An unexpected fertilization has occurred in a fish nursery, resulting in a hybrid fish breed comprising two species which are further apart on the evolutionary tree than humans and mice.
An American paddlefish was able to fertilize eggs from a Russian sturgeon and the fascinating results were posted in the Genes journal.
Russian sturgeons are famous for their eggs or caviar, a delicacy found in expensive restaurants around the world.
They can get up two meters long and 100kg in weight and are bottom dwellers which prey on crustaceans and smaller fish. Their snouts are unusually short and rounded compared to other variations of sturgeon. Their backs are covered with an array of scutes – scale-like protrusions.
American paddlefish are filter feeders – they sustain themselves by sucking up zooplankton.
Shark-like in its body appearance, the paddlefish has a strange and overly big snout which makes up a third of its total length.
In summary, both fish are pretty strange looking species. And so it’s not surprising that their offspring, the sturddlefish, are also rather prehistoric looking.
Comprising of the gametes (a gamete is a reproductive cell containing only one set of dissimilar chromosomes, or half the genetic material needed to make up a complete organism) from seven individual fish, the offspring exhibited survival rates of 62% to 74% beyond the initial 30-day period.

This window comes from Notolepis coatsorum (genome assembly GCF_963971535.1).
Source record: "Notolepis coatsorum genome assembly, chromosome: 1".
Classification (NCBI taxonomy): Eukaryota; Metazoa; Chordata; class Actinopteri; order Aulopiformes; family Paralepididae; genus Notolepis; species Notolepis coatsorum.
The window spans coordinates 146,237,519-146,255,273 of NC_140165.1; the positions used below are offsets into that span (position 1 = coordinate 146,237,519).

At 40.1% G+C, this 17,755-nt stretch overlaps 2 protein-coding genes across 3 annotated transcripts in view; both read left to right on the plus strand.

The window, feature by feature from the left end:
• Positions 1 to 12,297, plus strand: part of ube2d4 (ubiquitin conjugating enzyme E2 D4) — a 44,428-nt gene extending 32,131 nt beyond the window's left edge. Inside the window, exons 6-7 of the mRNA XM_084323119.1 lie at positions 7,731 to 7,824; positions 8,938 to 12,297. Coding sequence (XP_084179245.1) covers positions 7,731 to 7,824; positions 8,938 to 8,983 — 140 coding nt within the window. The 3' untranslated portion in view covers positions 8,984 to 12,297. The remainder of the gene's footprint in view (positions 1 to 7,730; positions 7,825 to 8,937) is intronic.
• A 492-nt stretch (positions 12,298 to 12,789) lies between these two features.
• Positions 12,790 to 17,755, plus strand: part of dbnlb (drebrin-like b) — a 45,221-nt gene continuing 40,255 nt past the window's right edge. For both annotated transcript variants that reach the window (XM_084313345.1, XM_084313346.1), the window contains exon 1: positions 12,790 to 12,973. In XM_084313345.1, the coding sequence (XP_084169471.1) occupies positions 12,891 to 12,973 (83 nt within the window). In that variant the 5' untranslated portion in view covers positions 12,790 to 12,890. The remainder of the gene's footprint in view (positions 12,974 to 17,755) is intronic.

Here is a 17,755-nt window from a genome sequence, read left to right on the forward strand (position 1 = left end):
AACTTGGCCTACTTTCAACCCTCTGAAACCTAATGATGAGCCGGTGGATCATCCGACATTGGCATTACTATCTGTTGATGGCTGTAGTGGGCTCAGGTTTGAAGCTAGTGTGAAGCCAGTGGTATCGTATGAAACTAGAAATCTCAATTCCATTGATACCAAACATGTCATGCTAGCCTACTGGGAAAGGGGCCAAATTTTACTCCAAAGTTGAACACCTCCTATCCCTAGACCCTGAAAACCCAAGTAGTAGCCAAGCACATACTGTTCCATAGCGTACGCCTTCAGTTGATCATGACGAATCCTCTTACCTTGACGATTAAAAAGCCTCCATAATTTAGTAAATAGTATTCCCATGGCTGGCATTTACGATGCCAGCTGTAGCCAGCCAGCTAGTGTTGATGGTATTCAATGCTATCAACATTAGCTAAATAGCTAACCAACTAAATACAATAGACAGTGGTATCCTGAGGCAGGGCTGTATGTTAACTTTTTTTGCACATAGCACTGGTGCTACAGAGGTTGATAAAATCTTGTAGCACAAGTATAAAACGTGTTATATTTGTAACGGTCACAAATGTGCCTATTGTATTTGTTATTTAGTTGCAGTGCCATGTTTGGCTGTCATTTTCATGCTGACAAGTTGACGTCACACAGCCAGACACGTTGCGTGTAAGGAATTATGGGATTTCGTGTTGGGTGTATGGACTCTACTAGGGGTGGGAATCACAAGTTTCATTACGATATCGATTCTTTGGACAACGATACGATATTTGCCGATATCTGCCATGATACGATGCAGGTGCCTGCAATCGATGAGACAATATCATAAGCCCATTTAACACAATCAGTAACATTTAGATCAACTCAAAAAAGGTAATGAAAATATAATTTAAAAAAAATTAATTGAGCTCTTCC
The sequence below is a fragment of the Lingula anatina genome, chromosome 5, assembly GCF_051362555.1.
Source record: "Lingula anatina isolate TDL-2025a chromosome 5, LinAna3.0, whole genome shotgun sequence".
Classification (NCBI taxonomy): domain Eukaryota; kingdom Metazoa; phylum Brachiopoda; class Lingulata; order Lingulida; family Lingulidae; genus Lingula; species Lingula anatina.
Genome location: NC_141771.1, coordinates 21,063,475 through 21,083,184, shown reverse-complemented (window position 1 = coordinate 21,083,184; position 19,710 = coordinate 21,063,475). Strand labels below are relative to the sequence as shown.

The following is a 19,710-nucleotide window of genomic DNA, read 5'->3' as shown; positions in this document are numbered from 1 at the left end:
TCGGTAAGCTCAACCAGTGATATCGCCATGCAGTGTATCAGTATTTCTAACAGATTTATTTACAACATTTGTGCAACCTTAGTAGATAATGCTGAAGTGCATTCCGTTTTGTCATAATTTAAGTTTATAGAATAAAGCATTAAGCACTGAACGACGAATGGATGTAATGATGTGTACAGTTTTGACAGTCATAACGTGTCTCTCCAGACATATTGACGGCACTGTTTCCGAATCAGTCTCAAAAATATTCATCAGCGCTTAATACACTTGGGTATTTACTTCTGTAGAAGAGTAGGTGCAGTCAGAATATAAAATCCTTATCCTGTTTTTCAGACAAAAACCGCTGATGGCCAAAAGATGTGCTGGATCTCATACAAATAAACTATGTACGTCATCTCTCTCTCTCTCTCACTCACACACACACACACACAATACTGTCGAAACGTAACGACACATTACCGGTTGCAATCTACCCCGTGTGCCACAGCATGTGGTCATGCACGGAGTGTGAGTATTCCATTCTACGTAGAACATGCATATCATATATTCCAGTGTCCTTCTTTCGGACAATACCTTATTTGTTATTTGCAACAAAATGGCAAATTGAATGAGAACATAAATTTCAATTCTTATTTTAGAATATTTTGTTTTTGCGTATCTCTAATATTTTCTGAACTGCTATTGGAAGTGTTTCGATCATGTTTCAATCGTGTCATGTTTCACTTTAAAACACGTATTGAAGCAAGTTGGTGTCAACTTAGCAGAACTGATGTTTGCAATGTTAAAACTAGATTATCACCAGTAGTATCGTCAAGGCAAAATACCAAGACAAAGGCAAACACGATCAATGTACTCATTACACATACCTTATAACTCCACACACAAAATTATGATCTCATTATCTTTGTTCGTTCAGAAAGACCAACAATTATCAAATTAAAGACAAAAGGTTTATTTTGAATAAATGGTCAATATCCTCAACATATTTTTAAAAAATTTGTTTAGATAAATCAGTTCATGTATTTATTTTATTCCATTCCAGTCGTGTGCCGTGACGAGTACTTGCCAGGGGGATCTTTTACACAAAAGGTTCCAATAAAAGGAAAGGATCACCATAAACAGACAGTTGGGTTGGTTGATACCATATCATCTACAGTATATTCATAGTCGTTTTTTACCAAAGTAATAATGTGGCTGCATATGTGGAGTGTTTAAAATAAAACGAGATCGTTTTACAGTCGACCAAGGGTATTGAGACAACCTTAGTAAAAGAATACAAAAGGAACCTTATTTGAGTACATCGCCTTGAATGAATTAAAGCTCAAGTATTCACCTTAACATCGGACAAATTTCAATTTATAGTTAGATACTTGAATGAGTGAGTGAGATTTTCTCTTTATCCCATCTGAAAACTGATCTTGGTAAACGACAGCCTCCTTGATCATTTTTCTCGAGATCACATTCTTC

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Around about 100 of the baby sturddlefish were produced, with a range of different features – some looked more like sturgeon, some more like paddlefish, and others exhibited various different traits from both species.
Two endangered fish species
Both sturgeon and paddlefish are threatened by overfishing, pollution and habitat loss. The original aim of the scientists at the Research Institute for Fisheries and Aquaculture in Hungary was to see if they could boost the species numbers by introducing asexual reproduction.
Due to the great evolutionary distance between the two fish, the researchers certainly never expected a hybrid to materialize – despite the relative similarities in looks of the fish.
These similarities include their large size and that they are both among the longest-living fish species on our planet.
However, they exist in different parts of the world and last shared a common ancestor in Jurassic times — which made them unlikely candidates for cross-breeding.
Hybrid species are not encouraged by science and the current offspring are sterile, so no further breeding is planned and the sturddlefish may end up being relegated to the history books rather than appearing in nature in the future.
IMAGE FEATURED: Flórián Tóth